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We're already seeing what a world without real Net Neutrality will look like. Just weeks after the FCC's vote, MetroPCS, the nation's fifth-largest wireless carrier, announced new plans that would block popular applications like Skype and Netflix while favoring YouTube. This is particularly egregious because MetroPCS serves a lower-income audience that is increasingly moving toward the mobile Web as their only way to get online.
Some companies are already marketing "deep packet inspection" technology that would allow carriers to nickel-and-dime you by charging you every time you visit Facebook or try to stream a Vimeo video. If MetroPCS gets away with its scheme—which appears to violate even the FCC's weak rules—you can bet that AT&T and Verizon will waste no time in unveiling their own plans, which would mean higher bills and fewer choices on the mobile Web.
Lastly, the FCC's short-sighted action failed to contend with a series of drastic deregulatory decisions made during the Bush administration that severely hamstrung the FCC's ability to oversee the phone and cable companies. By failing to restore the agency's authority over broadband, the FCC risks seeing even these rules tossed out in court.
The FCC rules were designed to appease the phone and cable companies—but even that didn't work. Verizon has already filed suit against the agency, showing that these gatekeepers will settle for nothing less than total deregulation and a toothless FCC. Undoing the Damage The FCC still has the opportunity to put in place a solid framework that would put the public interest above the profit motive of the phone and cable companies that it is supposed to regulate.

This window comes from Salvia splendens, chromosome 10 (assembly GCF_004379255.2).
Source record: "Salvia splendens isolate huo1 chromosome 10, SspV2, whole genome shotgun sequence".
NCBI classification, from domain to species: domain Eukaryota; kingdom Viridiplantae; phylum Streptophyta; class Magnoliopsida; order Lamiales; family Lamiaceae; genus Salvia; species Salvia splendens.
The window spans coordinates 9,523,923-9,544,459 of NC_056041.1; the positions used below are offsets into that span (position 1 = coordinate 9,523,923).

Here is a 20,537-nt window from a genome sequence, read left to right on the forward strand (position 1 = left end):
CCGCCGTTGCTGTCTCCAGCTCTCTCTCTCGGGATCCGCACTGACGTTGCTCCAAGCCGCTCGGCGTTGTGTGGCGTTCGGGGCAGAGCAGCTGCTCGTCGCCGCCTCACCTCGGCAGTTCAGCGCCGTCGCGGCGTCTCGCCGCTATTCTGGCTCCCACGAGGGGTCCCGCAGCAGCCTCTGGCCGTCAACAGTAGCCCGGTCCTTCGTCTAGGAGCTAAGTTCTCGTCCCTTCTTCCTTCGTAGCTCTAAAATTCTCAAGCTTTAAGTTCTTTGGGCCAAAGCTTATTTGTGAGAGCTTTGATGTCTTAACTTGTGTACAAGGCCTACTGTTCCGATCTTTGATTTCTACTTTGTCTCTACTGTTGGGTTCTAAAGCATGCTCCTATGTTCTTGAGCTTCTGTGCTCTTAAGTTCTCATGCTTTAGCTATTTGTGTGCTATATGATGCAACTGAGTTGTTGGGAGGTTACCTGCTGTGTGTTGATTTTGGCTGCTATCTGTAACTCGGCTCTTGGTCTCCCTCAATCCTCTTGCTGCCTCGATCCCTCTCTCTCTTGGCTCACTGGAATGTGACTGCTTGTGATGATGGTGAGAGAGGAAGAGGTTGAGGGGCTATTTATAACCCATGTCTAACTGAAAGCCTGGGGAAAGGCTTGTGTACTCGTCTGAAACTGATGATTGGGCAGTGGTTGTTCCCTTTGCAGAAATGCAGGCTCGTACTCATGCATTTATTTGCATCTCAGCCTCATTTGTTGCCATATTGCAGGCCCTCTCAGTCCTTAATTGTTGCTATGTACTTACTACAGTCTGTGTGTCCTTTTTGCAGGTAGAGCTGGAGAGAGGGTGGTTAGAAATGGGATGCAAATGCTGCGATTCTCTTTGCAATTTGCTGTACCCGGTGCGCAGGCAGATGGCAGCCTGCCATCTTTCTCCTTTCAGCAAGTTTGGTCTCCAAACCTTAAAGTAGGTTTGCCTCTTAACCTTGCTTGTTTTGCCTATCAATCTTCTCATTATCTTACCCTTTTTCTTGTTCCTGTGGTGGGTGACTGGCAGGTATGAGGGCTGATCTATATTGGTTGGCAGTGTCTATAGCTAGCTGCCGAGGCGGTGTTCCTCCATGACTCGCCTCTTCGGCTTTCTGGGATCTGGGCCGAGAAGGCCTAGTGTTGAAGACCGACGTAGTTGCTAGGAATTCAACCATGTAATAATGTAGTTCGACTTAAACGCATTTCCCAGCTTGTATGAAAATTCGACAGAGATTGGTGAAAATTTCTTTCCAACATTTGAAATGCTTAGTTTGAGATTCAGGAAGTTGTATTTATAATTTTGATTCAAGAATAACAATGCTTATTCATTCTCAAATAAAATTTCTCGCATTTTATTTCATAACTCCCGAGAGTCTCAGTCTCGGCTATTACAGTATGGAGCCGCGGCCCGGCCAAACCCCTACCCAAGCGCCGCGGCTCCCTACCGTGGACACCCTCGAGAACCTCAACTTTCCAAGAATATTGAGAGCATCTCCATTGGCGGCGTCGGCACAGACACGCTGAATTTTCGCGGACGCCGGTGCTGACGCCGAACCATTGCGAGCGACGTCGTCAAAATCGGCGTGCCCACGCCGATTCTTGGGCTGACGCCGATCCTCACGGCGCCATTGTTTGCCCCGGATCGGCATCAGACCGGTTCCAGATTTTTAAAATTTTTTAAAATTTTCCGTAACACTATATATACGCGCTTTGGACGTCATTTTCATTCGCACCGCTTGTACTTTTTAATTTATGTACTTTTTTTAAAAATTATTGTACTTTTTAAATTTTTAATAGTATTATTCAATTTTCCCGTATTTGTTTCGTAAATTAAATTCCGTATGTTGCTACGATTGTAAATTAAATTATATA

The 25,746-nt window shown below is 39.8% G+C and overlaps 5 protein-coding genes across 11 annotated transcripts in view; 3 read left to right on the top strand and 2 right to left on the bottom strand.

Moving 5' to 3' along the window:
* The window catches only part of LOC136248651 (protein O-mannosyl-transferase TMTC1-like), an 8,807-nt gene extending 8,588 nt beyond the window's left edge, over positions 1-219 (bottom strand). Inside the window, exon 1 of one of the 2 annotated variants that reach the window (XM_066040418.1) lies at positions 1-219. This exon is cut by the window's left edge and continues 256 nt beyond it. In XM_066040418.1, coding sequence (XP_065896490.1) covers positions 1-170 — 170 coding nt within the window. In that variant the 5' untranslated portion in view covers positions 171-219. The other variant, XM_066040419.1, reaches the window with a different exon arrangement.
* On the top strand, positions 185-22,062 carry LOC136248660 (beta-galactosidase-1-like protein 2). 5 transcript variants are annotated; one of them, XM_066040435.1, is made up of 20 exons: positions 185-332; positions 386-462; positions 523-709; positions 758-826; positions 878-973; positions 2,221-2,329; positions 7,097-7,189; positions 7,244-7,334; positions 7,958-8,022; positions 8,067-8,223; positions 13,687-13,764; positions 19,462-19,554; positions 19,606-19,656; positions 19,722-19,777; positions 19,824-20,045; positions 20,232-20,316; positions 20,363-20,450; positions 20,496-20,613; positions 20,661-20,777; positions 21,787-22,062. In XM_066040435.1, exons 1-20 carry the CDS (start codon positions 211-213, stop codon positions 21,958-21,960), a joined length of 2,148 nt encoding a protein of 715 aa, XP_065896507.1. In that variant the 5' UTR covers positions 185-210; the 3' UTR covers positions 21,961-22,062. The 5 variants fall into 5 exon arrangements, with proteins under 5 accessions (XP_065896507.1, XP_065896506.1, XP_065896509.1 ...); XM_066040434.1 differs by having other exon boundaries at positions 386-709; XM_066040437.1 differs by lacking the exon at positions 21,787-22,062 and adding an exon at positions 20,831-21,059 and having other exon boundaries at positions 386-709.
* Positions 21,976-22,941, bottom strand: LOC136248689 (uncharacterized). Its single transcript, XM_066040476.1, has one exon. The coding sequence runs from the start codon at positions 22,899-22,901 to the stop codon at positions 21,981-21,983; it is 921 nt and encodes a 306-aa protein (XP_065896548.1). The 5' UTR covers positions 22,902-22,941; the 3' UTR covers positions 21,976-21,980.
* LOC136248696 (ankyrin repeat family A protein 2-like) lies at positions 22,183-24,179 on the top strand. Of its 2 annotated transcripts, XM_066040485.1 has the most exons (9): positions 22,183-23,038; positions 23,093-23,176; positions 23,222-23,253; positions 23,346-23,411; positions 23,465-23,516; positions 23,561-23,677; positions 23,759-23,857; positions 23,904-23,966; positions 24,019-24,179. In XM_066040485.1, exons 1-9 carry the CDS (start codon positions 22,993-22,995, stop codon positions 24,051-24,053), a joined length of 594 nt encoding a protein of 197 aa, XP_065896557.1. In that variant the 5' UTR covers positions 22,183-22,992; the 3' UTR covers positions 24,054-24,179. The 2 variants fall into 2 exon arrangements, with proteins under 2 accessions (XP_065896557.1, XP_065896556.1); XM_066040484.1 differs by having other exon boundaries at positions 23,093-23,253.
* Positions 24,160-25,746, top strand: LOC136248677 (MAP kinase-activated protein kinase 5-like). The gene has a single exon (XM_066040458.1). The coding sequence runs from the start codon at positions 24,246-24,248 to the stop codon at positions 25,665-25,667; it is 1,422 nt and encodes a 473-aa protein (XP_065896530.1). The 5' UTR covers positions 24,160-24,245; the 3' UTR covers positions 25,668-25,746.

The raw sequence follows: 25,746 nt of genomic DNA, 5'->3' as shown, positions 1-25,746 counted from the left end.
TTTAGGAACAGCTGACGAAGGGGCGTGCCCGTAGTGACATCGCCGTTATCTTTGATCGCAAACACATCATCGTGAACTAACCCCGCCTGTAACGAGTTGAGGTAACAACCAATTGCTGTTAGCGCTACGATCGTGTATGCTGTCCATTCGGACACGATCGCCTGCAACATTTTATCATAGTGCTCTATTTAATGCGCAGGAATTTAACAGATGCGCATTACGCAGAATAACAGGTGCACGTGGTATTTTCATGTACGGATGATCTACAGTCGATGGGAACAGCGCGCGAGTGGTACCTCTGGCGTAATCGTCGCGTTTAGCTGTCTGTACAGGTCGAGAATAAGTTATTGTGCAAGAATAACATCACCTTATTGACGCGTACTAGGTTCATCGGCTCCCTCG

Undoing the Damage
The FCC's new rules are certainly a setback in the quest to protect the Web as an open platform and an integral piece of our communications infrastructure and our democracy. In the absence of clear FCC authority and oversight of the Internet and a strong Net Neutrality framework that protects your right to go wherever you want, whenever you want online, AT&T, Comcast, and Verizon are free to interfere with your Internet experience.
The FCC still has the opportunity to put in place a solid framework that would put the public interest above the profit motive of the phone and cable companies that it is supposed to regulate. And the FCC should take immediate steps to close the loopholes it created, to strengthen its rules, and to include wireless protections. The fight is far from over. We can work to change the rules, demand better oversight and consumer protections and make sure that the big companies can't pad their bottom lines on the backs of their customers.
Jenn Ettinger author photoJenn Ettinger wrote this article for YES! Magazine, a national, nonprofit media organization that fuses powerful ideas with practical actions. Jenn is media coordinator for Free Press, a nonprofit, nonpartisan organization working to reform the media.